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dee_burris: (Default)
Sunday, February 5th, 2012 09:23 am
Last night, I had another one of those moments.

The one where you are looking for one thing, find another, exclaim over it, and then spend the next - in my case - two and one half hours engrossed in something else altogether.

~The genealogy ADD kicked in again.~
In my den, I have this bookcase.

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It is deep enough to stack rows of books two deep. I also keep some files in there. One of my shrines is on top of it.

I went into it to clean out some previous years' tax returns.

As I was digging around, and giving things a good dusting at the same time, my half hour project blew up on me.

Because I found a very well-wrapped, astonishingly heavy parcel slumbering in the back recesses of the bookcase.

I took the parcel over to my coffee-table sized footstool and unwrapped it.

It was the Williams family Bible - the one I said DID NOT exist in this post.

Apparently, I wrapped it up in 1998, stowed it in the nether regions of the bookcase, and forgot about it.Maybe I forgot because of the condition of the Bible.

It was coming apart in chunks. The covers had detached themselves from themselves from the chunks of pages decades ago.

I went for the middle - and hit pay dirt.
The Bible was given to Maxie Leah Meek and Jo Desha Williams by Maxie's mother, Mary Emily (Conner) Meek Webb, for Christmas in 1890.

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Maxie had immediate entries to write in it. Her marriage to Jo Desha Williams on 11 Feb 1886.
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The first death since their marriage - that of their one day old daughter, Mildred Imogene, on 28 Jan 1890...
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It was from that page that I found the date, although not the place, of death for Jo's brother, Lucien Eugene Williams, on 27 Dec 1900.

I loved the birth page...it has the undated news clippings of the arrivals of some huge Williams babies.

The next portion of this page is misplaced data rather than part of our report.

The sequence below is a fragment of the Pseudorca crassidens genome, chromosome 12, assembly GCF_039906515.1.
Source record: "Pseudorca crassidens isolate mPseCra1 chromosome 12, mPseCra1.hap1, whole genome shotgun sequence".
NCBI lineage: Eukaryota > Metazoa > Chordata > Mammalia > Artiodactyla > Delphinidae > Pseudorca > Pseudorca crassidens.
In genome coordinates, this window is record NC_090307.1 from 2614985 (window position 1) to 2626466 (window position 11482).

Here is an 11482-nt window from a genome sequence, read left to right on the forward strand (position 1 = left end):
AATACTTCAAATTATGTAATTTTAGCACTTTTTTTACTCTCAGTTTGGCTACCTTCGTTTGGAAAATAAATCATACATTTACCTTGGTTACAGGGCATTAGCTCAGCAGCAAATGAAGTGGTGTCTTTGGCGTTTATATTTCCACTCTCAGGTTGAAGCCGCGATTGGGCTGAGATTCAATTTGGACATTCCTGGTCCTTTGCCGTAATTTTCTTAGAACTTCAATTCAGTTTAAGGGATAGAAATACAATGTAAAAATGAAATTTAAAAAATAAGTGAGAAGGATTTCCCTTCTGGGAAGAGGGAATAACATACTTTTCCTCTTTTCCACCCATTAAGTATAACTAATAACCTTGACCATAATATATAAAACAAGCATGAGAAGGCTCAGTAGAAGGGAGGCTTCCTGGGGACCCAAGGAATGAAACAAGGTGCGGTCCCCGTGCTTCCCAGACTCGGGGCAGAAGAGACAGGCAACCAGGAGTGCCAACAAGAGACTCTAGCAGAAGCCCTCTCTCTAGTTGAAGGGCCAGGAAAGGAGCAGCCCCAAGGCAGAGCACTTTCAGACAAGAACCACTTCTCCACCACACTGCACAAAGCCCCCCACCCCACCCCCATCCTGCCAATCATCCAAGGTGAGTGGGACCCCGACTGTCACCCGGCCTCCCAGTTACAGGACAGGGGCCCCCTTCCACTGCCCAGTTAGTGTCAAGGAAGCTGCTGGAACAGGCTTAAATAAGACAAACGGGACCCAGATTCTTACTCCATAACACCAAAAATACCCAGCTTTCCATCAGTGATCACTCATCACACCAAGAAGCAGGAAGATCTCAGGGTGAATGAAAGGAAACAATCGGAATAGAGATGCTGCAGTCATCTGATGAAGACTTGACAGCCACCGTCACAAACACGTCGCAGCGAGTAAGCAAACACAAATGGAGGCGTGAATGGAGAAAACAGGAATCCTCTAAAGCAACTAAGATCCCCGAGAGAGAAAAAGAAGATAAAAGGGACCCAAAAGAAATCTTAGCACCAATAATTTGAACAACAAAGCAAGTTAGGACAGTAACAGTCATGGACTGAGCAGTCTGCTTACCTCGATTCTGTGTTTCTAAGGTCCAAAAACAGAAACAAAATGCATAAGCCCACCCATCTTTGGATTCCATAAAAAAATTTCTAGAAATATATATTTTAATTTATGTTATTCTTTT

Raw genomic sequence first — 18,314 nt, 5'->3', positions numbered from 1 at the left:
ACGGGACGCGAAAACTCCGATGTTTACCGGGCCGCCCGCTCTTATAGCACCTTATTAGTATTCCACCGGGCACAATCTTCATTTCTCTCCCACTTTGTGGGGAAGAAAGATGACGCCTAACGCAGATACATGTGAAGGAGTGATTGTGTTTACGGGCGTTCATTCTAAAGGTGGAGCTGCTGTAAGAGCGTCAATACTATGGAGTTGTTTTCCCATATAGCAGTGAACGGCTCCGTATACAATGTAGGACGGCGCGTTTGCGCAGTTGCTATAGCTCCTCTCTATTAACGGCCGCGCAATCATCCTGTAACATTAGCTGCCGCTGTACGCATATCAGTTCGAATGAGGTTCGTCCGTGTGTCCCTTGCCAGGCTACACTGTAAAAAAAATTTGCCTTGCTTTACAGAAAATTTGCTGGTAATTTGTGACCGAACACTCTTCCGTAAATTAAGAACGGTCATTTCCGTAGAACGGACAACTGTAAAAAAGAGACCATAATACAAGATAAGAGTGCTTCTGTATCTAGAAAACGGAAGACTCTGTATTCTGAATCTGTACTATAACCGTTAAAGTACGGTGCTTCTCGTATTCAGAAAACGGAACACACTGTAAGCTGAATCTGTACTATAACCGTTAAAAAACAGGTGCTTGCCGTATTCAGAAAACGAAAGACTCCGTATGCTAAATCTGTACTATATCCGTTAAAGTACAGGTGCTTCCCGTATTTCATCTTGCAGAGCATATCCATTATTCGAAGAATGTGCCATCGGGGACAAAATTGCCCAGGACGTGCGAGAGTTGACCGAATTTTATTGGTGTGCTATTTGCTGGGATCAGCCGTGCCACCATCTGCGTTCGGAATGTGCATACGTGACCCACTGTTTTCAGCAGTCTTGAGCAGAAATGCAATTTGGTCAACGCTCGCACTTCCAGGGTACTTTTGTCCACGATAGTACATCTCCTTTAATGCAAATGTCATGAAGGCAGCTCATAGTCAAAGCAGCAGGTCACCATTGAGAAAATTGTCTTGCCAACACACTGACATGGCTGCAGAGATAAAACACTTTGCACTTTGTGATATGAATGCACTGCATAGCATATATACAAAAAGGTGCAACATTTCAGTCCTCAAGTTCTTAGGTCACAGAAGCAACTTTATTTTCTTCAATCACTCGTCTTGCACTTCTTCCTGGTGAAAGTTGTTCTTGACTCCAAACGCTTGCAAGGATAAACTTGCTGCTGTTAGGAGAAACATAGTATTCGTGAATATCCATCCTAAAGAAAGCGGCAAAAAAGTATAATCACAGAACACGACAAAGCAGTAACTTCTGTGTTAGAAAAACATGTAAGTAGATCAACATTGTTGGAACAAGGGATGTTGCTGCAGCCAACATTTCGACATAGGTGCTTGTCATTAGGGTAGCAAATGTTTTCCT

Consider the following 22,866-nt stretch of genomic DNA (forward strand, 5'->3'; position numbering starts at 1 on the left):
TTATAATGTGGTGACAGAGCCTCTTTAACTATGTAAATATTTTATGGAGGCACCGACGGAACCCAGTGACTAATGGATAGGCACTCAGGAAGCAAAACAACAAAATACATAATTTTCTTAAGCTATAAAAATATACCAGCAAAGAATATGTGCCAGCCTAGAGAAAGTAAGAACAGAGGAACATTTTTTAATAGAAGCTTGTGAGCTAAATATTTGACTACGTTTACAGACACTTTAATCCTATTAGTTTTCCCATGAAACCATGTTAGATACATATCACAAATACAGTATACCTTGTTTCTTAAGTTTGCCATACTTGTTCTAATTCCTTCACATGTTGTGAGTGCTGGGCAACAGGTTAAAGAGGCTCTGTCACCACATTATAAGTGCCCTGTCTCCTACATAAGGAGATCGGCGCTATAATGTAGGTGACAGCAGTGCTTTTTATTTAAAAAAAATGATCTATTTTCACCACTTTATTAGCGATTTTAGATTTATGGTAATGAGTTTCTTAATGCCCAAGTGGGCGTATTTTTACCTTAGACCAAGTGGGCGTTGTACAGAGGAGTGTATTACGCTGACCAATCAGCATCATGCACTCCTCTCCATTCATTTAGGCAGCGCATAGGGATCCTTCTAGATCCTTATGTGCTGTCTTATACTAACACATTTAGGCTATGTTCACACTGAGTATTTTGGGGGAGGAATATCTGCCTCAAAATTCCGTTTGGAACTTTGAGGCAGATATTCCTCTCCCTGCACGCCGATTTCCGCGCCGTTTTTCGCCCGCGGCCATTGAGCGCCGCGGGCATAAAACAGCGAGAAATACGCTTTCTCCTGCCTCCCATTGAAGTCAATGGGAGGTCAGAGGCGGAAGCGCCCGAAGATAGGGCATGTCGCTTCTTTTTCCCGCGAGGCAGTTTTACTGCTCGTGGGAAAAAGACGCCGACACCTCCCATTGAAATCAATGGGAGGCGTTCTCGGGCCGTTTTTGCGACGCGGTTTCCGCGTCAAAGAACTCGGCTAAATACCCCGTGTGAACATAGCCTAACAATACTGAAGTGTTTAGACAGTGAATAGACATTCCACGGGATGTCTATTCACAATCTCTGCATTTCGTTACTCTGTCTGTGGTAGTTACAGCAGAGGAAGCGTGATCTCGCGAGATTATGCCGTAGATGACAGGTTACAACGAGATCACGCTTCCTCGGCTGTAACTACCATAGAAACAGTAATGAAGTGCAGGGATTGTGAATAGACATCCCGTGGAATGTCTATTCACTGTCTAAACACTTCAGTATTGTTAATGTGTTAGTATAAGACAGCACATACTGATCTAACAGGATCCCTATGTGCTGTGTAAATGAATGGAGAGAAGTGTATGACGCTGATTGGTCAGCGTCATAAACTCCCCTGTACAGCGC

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At his birth, Cedric Hazen Williams weighed a hefty ten pounds.

Paul Meek Williams, born on Christmas Eve 1894, weighed in at ten and a half pounds.

And omigosh...My grandfather, Jo Duffie Williams, weighed twelve pounds.
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No wonder Maxie was done after Jo...
LC, you were right.

Cousins, right click and save...
dee_burris: (Default)
Saturday, January 21st, 2012 11:34 am
I was quite intrigued and amused when I ran across this article, entitled, Single Blessedness Supported by an Apartment. It was written by Elizabeth Knight Tompkins, born 17 Oct 1865, in Oakland, CA.

She wrote the article to advocate for single women building their own homes, and arranging for live-in help to boot.

I alternately grinned and grimaced as I read it.
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Some excerpts from the first four pages...

We may take it for granted that no woman beyond thirty, of larger interests than the small personal concerns of every day can find living in a boarding house or hotel any better than a concession to expeidiency and convenience. The problem of a home of her own for a single woman of moderate means is of difficult solution...There is all the difference between a rented house and your own house that there is between another person's children and your own...We will leave out of the question the possibility of buying a ready-made home, an expedient to be adopted only by women of small imagination and insignificant personality.

The problems of building a house for one are perlexing. I have known women who have solved them by one big room with small dependencies of bath and kitchen. This solution is unsatisfactory. In the first place, it means doing all one's own work, a high price to pay for independence and quarters to one's own taste...

...The problem, both constructive and economical is complicated all out of proportion by the introduction of a servant. Her advent involves a dining room, bedrooms, pantries, wash tubs, larger and more elaborate kitchen arrangements, and, if you have a conscience, another bathroom...


Tompkins takes the position throughout the article that a satisfying life for a woman consists of more than housework.

The part that makes me cringe is that for her, it seems *some* women should have a satisfying life, and there are others who should clean up the mess they make.

So how would a gentlewoman of moderate means get the household help she needed?

...The first floor represents an apartment to be let to tenants, who, for part of their rent, will agree to cook, clean and answer the doorbell for the inhabitant of the floor above. It was the success of a similar plan in a house in Boston that made the idea seem feasible...